Program Deep Learning @UCA Event 2019, From July 15 to 19
• 2:45-hour Lecture in the morning (9 am – 12:15)
• Coffee break (around 10:15)
• Optional: UCA Lab sessions (2pm to 4:30pm)

If you are a researcher, an engineer, a PhD student, a master student, working in tech companies or in academic labs, this school is made for you!


Rohit Prabhavalkar, PhD, Researcher at Google Rohit Prabhavalkar received his PhD in Computer Science and Engineering from The Ohio State...
Professor Martial Hebert Martial Hebert is a Professor of Robotics and Director of the Robotics Institute at Carnegie-Mellon...
Professor Alexandre Alahi Alexandre Alahi is a tenure-track assistant professor at EPFL leading the Visual Intelligence for...
Professor Graham Taylor Graham Taylor is a Canada Research Chair and Associate Professor of Engineering at the University of...
Tomas Mikolov, PhD, Researcher at Facebook Tomas Mikolov is a research scientist at Facebook AI Research since May 2014. Previously he has been...
End-to-end models for automatic speech recognition by Rohit Prabhavalkar, PhD, Researcher at Google

Automatic speech recognition (ASR) systems -- which convert input speech into word hypotheses -- are becoming ubiquitous in our daily lives. ASR technologies have become the backbone that power our interactions with smartphones and digital assistants, allowing us to access the wealth of available information, improve productivity, and communicate faster and easier than before.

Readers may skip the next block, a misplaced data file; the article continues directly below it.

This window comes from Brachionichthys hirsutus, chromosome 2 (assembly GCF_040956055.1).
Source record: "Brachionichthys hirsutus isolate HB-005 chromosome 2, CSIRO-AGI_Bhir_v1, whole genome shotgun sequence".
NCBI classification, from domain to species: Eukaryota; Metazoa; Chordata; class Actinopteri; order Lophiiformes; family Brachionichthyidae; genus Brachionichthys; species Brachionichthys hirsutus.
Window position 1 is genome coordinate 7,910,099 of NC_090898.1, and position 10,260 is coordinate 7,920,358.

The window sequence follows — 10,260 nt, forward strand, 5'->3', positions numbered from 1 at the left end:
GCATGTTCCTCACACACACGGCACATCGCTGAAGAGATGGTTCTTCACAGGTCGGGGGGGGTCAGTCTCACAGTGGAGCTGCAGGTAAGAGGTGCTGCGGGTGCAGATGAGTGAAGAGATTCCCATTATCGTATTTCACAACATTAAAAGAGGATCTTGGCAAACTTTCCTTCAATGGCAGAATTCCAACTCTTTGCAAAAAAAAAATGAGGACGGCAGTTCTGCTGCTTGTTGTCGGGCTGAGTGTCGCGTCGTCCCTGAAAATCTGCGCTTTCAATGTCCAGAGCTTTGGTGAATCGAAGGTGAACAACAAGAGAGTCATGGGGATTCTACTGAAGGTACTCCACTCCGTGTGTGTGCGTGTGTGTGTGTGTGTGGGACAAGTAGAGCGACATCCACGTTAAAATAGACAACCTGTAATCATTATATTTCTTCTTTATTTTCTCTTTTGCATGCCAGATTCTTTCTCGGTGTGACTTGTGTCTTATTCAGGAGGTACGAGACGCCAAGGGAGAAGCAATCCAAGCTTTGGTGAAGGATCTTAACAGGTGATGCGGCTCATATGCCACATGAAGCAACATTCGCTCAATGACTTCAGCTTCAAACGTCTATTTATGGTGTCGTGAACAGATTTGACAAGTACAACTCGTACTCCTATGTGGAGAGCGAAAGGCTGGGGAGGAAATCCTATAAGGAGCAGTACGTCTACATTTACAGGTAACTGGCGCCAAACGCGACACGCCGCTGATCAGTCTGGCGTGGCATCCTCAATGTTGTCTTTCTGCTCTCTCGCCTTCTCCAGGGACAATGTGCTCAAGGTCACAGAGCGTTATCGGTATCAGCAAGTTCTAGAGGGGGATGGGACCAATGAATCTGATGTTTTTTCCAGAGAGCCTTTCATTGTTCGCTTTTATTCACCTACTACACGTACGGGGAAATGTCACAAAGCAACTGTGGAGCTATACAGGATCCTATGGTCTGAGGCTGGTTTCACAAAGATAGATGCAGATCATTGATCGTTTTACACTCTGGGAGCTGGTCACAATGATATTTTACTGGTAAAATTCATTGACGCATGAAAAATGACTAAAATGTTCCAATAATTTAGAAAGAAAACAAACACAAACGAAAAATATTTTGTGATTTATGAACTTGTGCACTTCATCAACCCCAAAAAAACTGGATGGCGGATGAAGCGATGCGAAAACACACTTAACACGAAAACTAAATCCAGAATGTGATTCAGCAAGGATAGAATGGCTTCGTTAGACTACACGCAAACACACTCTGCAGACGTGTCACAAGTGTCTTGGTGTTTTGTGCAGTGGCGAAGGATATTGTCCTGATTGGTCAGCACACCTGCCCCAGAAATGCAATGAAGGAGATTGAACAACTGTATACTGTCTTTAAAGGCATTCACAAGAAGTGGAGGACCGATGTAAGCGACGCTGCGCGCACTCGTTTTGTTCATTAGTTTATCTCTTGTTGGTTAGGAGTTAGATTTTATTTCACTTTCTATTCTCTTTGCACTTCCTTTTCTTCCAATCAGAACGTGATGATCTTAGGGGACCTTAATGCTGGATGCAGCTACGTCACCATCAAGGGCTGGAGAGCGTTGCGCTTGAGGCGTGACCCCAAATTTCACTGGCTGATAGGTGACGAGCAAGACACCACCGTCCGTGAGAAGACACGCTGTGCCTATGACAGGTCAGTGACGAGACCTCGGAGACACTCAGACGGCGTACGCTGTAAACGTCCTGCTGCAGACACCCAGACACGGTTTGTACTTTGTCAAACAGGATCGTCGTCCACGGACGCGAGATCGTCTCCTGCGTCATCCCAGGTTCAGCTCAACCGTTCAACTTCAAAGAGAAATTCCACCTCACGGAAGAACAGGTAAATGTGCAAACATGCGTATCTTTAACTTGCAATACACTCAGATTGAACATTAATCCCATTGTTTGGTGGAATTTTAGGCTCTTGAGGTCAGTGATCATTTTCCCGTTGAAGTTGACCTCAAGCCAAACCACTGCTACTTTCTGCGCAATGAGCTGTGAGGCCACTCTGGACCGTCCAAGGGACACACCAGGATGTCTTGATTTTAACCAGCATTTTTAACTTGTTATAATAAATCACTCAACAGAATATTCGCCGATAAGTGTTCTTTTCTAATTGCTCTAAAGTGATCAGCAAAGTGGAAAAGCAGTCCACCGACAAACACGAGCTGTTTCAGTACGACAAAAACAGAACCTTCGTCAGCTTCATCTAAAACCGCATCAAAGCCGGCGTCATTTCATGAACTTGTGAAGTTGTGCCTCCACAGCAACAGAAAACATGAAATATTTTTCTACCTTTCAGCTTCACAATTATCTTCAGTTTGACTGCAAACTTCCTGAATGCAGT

The technologies and the underlying approaches that power traditional ASR systems have remained fairly stable over the last few years. Traditional ASR systems are comprised of a set of separate components: an acoustic model (AM); a pronunciation model (PM); and a language model (LM). The AM takes acoustic features as input and predicts a distribution over sub-word units (i.e., the individual sounds in the target language). The PM, which is traditionally a hand-engineered pronunciation dictionary maps the sequence of sub-word units produced by the acoustic model to words. Finally, the LM assigns probabilities to various word hypotheses. In traditional ASR systems, these components are trained independently on separate datasets, while making a number of independence assumptions for tractability.